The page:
Baseline lipids (total cholesterol, LDL cholesterol, non-HDL cholesterol, and non-esterified fatty acids [NEFA]) were all elevated in patients who exhibited an antidepressant response to infliximab (all p<0.05) but not placebo (all p>0.30), after controlling for clinical covariates. HDL and non-HDL cholesterol level was correlated with two lipid-related gene transcripts that were predictive of antidepressant response (r=0.33-0.39, p<0.05).
Resistin level was correlated with numerous glucose-related transcripts (r=−0.32 to 0.37, p<0.05) and was higher at 2 weeks post-infusion in patients treated with infliximab compared with placebo (p=0.028), although it was not associated with response to infliximab. Lipids (total, LDL, HDL, and non-HDL cholesterol) were also lower at 2 weeks in patients treated with infliximab compared with placebo, but only in those patients with CRP >5 mg/L at baseline (all p<0.05).
The authors concluded that patients with TRD who responded to infliximab compared with placebo had significantly higher baseline lipid markers. Furthermore, cholesterol, but not triglycerides or NEFA, were significantly lower at 2 weeks post-infliximab (versus placebo) in patients with high plasma CRP. Study limitations include a small sample size, and the use of historic blood samples collected at a non-standardized time of day between the two visits.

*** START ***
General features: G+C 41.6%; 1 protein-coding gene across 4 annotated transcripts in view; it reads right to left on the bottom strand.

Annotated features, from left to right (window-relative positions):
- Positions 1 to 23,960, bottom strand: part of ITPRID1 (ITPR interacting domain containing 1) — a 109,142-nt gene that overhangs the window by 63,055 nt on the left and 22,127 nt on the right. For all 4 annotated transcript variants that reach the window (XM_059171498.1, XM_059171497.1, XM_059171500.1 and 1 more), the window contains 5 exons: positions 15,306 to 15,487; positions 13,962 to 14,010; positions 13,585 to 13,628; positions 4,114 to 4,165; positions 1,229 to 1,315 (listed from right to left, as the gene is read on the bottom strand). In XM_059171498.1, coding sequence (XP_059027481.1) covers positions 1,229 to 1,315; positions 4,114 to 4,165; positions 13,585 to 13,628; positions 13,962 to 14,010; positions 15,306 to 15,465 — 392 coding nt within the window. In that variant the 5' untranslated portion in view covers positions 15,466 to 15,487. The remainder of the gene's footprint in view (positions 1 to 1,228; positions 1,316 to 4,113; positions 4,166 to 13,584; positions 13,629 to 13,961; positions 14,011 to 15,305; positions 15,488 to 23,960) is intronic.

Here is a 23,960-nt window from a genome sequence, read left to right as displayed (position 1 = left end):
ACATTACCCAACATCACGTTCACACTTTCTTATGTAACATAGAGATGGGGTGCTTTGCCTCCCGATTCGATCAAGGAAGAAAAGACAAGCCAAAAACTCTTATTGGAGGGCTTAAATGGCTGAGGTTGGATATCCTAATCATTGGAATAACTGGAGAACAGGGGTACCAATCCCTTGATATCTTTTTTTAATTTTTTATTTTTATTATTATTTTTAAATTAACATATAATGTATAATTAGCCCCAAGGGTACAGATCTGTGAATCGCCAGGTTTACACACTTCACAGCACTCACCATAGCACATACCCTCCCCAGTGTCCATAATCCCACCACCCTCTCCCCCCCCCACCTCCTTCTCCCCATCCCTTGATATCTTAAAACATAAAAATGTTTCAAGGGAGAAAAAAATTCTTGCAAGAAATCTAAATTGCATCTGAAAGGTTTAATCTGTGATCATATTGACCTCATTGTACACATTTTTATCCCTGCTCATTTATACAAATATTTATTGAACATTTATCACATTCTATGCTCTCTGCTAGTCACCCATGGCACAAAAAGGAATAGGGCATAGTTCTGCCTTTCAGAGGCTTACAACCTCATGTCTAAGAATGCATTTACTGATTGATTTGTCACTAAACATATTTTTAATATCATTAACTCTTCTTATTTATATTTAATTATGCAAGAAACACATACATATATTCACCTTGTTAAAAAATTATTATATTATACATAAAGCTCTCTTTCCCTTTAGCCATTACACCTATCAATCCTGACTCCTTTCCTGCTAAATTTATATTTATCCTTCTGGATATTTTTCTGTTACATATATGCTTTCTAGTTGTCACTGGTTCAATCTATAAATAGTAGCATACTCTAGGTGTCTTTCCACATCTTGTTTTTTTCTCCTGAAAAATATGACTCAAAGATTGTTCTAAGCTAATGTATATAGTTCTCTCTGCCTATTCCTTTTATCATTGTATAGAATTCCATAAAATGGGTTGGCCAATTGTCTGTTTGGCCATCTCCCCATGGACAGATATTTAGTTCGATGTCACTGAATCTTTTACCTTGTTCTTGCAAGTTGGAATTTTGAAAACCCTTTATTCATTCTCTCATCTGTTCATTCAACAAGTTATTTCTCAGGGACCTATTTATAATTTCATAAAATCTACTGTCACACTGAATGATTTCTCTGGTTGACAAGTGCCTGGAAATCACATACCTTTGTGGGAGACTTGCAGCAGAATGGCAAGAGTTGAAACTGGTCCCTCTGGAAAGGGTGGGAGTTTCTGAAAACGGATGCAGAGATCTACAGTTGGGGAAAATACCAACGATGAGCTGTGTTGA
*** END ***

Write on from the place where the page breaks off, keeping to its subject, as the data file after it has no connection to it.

The bottom line
High inflammation in patients with depression is associated with metabolic alterations, which together predict response to both traditional and experimental (eg, infliximab) antidepressant therapies. Findings also suggest a causal relationship between increased inflammation and high cholesterol in depression, as a single infliximab infusion reduced cholesterol in patients with TRD and high CRP.
1. Shelton RC, Falola M, Li L, et al. The proinflammatory profile of depressed patients is (partly) related to obesity. J Psychiatr Res. 2015;70:91–97.
2. Haroon E, Daguanno AW, Woolwine BJ, et al. Antidepressant treatment resistance is associated with increased inflammatory markers in patients with major depressive disorder. Psychoneuroendocrinology. 2018;95:43–49.
3. Raison CL, Rutherford RE, Woolwine BJ, et al. A randomized controlled trial of the tumor necrosis factor antagonist infliximab for treatment-resistant depression: the role of baseline inflammatory biomarkers. JAMA Psychiatry. 2013;70:31–41.
4. Mehta D, Raison CL, Woolwine BJ, et al. Transcriptional signatures related to glucose and lipid metabolism predict treatment response to the tumor necrosis factor antagonist infliximab in patients with treatment-resistant depression. Brain Behav Immun. 2013;31:205–215.
5. Tam LS, Tomlinson B, Chu T, et al. Impact of TNF inhibition on insulin resistance and lipids levels in patients with rheumatoid arthritis. Clin Rheumatol. 2007;26:1495–1498.
6. Bekhbat M, Chu K, Le N-A. Glucose and lipid-related biomarkers and the antidepressant response to infliximab in patients with treatment-resistant depression. Psychoneuroendocrinology 2018, https://doi.org/10.1016/j.psyneuen.2018.09.004